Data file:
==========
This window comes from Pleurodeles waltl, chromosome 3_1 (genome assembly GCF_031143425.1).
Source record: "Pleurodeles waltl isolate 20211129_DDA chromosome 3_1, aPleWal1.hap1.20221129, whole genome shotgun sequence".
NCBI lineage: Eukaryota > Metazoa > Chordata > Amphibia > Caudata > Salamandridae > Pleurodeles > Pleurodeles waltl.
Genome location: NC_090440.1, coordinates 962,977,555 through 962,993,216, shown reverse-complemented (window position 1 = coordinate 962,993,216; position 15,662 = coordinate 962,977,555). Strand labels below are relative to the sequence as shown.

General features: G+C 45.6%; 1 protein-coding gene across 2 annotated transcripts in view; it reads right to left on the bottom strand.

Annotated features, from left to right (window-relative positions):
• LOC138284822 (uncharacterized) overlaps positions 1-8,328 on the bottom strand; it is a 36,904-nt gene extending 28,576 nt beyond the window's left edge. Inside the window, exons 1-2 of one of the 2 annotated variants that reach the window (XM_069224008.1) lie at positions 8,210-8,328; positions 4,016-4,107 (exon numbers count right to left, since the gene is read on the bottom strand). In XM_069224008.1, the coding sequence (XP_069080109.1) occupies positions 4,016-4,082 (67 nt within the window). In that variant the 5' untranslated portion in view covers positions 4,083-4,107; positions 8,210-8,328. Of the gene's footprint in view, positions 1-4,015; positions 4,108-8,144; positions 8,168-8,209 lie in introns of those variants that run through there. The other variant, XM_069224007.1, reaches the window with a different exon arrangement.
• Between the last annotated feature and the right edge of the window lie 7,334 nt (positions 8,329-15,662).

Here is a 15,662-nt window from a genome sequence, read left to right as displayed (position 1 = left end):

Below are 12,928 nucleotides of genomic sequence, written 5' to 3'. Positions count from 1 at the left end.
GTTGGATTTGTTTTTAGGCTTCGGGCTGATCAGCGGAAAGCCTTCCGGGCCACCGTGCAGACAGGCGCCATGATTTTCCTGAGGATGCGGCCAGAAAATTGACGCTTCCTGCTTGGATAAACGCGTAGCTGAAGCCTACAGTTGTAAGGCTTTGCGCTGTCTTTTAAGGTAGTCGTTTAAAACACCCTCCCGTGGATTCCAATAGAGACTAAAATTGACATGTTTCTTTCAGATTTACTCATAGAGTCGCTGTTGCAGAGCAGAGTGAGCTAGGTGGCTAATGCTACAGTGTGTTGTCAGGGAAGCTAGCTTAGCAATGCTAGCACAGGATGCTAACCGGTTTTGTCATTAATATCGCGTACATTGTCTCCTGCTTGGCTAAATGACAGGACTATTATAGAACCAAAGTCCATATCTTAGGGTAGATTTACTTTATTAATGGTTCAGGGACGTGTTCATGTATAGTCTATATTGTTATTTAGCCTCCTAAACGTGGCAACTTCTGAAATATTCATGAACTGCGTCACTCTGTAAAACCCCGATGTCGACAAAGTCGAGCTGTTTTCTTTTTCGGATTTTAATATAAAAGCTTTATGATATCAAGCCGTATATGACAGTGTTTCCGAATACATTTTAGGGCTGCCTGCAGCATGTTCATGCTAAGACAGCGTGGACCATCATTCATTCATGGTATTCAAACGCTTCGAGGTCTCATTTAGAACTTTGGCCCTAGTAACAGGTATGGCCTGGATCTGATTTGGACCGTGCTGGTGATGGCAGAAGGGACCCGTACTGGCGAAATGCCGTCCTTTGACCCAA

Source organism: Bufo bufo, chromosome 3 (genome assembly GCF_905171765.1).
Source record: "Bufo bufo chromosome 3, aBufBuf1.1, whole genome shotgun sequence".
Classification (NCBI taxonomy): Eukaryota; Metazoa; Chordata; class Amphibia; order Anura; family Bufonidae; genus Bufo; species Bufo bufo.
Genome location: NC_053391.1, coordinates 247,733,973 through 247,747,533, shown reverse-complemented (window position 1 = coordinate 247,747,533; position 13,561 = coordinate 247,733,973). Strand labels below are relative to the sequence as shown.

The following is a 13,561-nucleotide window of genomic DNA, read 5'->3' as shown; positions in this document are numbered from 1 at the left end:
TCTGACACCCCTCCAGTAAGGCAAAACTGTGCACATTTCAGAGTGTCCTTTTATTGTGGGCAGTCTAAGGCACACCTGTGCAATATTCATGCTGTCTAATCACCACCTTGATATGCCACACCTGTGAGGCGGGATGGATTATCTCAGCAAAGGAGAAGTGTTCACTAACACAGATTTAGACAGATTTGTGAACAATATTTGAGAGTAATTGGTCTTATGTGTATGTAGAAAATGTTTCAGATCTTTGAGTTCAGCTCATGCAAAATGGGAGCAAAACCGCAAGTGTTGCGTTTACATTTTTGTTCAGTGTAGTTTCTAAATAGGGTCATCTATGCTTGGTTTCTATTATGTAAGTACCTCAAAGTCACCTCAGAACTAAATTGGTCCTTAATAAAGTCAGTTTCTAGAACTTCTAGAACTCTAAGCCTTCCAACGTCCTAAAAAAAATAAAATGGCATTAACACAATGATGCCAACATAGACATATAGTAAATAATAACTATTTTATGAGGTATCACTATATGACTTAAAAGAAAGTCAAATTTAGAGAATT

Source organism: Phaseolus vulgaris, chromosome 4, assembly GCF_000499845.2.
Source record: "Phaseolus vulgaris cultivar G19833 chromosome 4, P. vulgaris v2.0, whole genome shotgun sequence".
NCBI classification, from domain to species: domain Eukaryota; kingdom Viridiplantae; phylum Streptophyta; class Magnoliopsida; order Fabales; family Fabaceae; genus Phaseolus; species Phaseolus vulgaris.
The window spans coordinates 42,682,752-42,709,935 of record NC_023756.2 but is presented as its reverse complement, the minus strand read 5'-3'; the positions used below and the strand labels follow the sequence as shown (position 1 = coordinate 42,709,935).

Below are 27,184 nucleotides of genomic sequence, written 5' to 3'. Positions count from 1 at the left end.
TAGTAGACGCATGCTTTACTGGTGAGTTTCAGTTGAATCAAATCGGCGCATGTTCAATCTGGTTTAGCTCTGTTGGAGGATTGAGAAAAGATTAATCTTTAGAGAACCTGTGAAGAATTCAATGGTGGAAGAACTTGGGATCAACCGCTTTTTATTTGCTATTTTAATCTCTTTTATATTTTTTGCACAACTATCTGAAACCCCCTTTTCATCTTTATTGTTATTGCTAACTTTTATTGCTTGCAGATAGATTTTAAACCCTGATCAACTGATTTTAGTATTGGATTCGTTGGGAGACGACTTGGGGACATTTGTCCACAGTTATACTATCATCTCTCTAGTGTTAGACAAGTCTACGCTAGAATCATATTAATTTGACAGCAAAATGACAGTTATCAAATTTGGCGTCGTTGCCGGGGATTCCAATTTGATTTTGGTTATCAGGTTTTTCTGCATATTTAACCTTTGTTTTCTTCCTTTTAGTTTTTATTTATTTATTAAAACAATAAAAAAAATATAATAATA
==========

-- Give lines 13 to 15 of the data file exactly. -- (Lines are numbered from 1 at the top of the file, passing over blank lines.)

Source record: "Bufo bufo chromosome 3, aBufBuf1.1, whole genome shotgun sequence".
Classification (NCBI taxonomy): Eukaryota; Metazoa; Chordata; class Amphibia; order Anura; family Bufonidae; genus Bufo; species Bufo bufo.
Genome location: NC_053391.1, coordinates 247,733,973 through 247,747,533, shown reverse-complemented (window position 1 = coordinate 247,747,533; position 13,561 = coordinate 247,733,973). Strand labels below are relative to the sequence as shown.